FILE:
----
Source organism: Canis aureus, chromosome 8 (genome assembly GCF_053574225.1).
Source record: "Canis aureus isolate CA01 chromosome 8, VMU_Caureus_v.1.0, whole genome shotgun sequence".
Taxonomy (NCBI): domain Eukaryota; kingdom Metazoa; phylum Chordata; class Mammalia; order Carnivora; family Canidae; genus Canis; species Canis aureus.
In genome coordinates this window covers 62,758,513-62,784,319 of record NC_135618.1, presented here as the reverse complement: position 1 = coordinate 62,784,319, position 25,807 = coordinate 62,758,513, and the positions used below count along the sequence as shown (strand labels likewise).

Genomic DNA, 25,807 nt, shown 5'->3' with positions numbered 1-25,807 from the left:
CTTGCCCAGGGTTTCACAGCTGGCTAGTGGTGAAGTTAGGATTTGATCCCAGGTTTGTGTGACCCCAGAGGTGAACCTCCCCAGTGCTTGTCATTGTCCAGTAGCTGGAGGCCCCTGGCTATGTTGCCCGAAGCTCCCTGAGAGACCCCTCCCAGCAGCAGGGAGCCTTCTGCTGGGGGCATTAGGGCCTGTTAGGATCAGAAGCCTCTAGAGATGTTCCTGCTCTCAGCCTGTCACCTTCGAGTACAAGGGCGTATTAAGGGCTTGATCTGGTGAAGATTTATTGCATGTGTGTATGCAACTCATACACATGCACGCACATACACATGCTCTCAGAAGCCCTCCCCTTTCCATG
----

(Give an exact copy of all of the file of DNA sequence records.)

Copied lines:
Source organism: Canis aureus, chromosome 8 (genome assembly GCF_053574225.1).
Source record: "Canis aureus isolate CA01 chromosome 8, VMU_Caureus_v.1.0, whole genome shotgun sequence".
Taxonomy (NCBI): domain Eukaryota; kingdom Metazoa; phylum Chordata; class Mammalia; order Carnivora; family Canidae; genus Canis; species Canis aureus.
In genome coordinates this window covers 62,758,513-62,784,319 of record NC_135618.1, presented here as the reverse complement: position 1 = coordinate 62,784,319, position 25,807 = coordinate 62,758,513, and the positions used below count along the sequence as shown (strand labels likewise).

Genomic DNA, 25,807 nt, shown 5'->3' with positions numbered 1-25,807 from the left:
CTTGCCCAGGGTTTCACAGCTGGCTAGTGGTGAAGTTAGGATTTGATCCCAGGTTTGTGTGACCCCAGAGGTGAACCTCCCCAGTGCTTGTCATTGTCCAGTAGCTGGAGGCCCCTGGCTATGTTGCCCGAAGCTCCCTGAGAGACCCCTCCCAGCAGCAGGGAGCCTTCTGCTGGGGGCATTAGGGCCTGTTAGGATCAGAAGCCTCTAGAGATGTTCCTGCTCTCAGCCTGTCACCTTCGAGTACAAGGGCGTATTAAGGGCTTGATCTGGTGAAGATTTATTGCATGTGTGTATGCAACTCATACACATGCACGCACATACACATGCTCTCAGAAGCCCTCCCCTTTCCATG